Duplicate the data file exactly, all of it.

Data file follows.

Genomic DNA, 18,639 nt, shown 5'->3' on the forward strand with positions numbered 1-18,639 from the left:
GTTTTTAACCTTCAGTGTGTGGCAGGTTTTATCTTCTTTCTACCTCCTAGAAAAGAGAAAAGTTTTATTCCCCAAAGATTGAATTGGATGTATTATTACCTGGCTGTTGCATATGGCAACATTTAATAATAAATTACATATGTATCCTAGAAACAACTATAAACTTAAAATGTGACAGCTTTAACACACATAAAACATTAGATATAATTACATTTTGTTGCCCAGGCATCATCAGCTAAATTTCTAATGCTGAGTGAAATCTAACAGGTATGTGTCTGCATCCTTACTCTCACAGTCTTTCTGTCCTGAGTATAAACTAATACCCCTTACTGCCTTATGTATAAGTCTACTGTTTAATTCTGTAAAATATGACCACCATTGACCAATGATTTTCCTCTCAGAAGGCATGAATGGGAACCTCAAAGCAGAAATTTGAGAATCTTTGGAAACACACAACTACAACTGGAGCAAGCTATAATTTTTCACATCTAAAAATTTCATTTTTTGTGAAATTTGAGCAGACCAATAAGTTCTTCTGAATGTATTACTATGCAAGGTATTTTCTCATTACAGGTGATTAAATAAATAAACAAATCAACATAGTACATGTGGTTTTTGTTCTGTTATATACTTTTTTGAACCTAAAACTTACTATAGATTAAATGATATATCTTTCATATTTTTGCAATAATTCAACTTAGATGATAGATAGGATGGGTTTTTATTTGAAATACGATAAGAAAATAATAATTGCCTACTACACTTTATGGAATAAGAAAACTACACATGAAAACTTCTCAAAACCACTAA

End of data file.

Genomic DNA, 18,639 nt, shown 5'->3' on the forward strand with positions numbered 1-18,639 from the left:
GTTTTTAACCTTCAGTGTGTGGCAGGTTTTATCTTCTTTCTACCTCCTAGAAAAGAGAAAAGTTTTATTCCCCAAAGATTGAATTGGATGTATTATTACCTGGCTGTTGCATATGGCAACATTTAATAATAAATTACATATGTATCCTAGAAACAACTATAAACTTAAAATGTGACAGCTTTAACACACATAAAACATTAGATATAATTACATTTTGTTGCCCAGGCATCATCAGCTAAATTTCTAATGCTGAGTGAAATCTAACAGGTATGTGTCTGCATCCTTACTCTCACAGTCTTTCTGTCCTGAGTATAAACTAATACCCCTTACTGCCTTATGTATAAGTCTACTGTTTAATTCTGTAAAATATGACCACCATTGACCAATGATTTTCCTCTCAGAAGGCATGAATGGGAACCTCAAAGCAGAAATTTGAGAATCTTTGGAAACACACAACTACAACTGGAGCAAGCTATAATTTTTCACATCTAAAAATTTCATTTTTTGTGAAATTTGAGCAGACCAATAAGTTCTTCTGAATGTATTACTATGCAAGGTATTTTCTCATTACAGGTGATTAAATAAATAAACAAATCAACATAGTACATGTGGTTTTTGTTCTGTTATATACTTTTTTGAACCTAAAACTTACTATAGATTAAATGATATATCTTTCATATTTTTGCAATAATTCAACTTAGATGATAGATAGGATGGGTTTTTATTTGAAATACGATAAGAAAATAATAATTGCCTACTACACTTTATGGAATAAGAAAACTACACATGAAAACTTCTCAAAACCACTAA